CERD Lifts the Khmer Krom Question in Cambodia Review
Extracts from the Press Release refering to the situation of the Khmer Krom:
Oral Questions Raised by the Rapporteur and Experts
[...] The Committee was also concerned about the situation of the Khmer Krom, a people that the Cambodian Government considered to be historically Cambodian, but who had been annexed to Viet Nam in the redrawing of boundaries by the colonial powers. Apparently, many of these people wished to move to Cambodia because of alleged discrimination they faced in Viet Nam. However, the Cambodian Government would not grant these people citizenship unless they could show a Cambodian home address. That appeared to be a bit of a contradiction. [...]
Response by Delegation to Oral Questions
[...] On the issue of the Khmer Krom, they were formally recognized as Cambodian citizens, without any discrimination whatsoever, the delegation continued. There were 82,000 Khmer Krom currently living in Cambodia and they were legally recognized as citizens. There were also over a dozen civil society organizations for the Khmer Krom, including those who worked to ensure that they enjoyed their political rights.
With regard to identification cards for Khmer Krom, there had been difficulties in providing those as they had not been aware of the official documents needed. Those requirements included that they had a permanent address in Cambodia; a birth certificate; and a court certificate that one of their parents had Khmer nationality, among others.[...]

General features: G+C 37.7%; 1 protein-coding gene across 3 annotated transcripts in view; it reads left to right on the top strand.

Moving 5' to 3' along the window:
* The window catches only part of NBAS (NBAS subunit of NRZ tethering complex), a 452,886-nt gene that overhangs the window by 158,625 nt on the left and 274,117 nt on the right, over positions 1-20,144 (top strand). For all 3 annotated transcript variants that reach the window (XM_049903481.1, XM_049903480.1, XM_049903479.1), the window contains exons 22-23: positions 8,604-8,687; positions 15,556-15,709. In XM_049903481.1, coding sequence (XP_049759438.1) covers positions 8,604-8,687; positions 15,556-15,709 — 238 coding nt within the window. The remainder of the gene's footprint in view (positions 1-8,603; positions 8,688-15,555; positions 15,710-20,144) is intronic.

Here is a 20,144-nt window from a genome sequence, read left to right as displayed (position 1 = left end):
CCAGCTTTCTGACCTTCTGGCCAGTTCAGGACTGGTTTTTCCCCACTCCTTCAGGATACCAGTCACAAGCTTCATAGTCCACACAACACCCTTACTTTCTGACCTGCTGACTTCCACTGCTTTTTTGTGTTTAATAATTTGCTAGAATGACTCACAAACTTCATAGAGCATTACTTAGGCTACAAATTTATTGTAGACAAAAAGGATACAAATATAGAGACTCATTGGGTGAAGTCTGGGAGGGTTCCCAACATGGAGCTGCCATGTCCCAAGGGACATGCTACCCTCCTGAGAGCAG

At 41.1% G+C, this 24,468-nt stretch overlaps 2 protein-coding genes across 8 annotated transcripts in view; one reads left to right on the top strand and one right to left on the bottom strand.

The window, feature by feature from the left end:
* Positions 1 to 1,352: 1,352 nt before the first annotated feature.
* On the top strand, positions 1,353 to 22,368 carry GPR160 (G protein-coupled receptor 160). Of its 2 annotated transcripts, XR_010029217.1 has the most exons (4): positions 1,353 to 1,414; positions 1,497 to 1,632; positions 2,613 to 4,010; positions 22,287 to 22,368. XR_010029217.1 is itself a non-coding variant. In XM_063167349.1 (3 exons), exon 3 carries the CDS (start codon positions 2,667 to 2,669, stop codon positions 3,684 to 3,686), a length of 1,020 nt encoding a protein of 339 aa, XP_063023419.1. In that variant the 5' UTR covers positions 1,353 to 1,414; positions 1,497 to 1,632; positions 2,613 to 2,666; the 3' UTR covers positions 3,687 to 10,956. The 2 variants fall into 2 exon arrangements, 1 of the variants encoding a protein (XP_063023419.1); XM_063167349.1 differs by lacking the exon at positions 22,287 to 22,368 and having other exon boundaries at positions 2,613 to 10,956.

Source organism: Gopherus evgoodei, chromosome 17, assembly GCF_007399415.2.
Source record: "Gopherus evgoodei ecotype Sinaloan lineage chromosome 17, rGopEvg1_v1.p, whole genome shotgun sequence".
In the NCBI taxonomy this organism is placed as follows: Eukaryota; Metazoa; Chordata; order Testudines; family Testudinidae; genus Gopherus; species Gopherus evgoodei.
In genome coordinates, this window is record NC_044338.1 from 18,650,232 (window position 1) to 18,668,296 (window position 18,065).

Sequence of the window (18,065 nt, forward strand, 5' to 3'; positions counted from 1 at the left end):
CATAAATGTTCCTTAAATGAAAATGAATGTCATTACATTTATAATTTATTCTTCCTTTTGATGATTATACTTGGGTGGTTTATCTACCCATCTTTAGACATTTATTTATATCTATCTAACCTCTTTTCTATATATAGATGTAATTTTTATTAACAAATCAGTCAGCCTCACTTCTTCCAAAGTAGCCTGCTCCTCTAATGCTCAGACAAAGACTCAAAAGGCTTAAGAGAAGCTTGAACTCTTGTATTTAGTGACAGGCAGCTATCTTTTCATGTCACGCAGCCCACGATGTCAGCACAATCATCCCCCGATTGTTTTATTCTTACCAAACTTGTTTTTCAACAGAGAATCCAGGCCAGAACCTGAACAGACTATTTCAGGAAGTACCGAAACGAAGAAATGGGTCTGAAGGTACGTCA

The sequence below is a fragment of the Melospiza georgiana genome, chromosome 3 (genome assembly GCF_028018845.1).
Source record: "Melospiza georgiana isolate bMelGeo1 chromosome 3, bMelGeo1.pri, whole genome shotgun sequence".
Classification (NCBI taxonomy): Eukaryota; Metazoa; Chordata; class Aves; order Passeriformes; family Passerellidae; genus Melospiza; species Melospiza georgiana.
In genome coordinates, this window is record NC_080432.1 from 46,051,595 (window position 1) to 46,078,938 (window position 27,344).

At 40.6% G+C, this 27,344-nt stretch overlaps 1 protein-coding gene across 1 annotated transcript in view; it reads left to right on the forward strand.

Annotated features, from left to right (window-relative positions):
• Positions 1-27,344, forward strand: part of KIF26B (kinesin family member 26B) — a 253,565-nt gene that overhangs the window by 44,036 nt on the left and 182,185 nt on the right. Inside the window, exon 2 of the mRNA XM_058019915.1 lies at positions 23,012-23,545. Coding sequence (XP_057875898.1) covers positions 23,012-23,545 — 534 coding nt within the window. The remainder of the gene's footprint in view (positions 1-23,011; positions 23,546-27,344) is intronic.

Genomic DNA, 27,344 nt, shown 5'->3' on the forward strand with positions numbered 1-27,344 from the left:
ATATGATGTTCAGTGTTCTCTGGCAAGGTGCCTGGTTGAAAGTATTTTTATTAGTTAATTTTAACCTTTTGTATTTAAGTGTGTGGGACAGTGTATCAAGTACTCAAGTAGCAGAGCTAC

Further Questions by Experts
Reverting to the Khmer Krom situation, an Expert reiterated concern that the implementation of the law, which viewed all Khmer Krom as Cambodian nationals, required a procedure that rendered the law ineffective.
PIERRE-RICHARD PROSPER, the Committee Expert serving as Rapporteur for the report of Cambodia, said he had some "breaking news" on the situation with the Khmer Krom: 19 Khmer Krom waiting since January 2010 had been denied their identification cards. It appeared that some of those decisions were being made at the local level, rather than at the State level. The central Government really needed to seize this issue and to embrace the position that it had stated – that the Khmer Krom were Cambodian.[...]
Replies by the Delegation
[...] Concerning the Khmer Krom, the delegation understood there were difficulties regarding the residency requirements and the need to submit a birth certificate to obtain identification cards. The delegation would bring the recommendation of the Committee to the Government in that regard.
Preliminary Concluding Observations
[...] The nationality issue for the Khmer Krom had also been discussed, and recommendations would be made in that area, Mr. Prosper said. Related to that would be recommendations concerning the equal access of the indigenous population to health and education. While the central Government might have the will and the intention to have those situations equalized, what was happening on the ground might not match that intention. It was also hoped that the economic benefits that Cambodia was experiencing could be channelled to help those populations.
Read the whole Press Release here.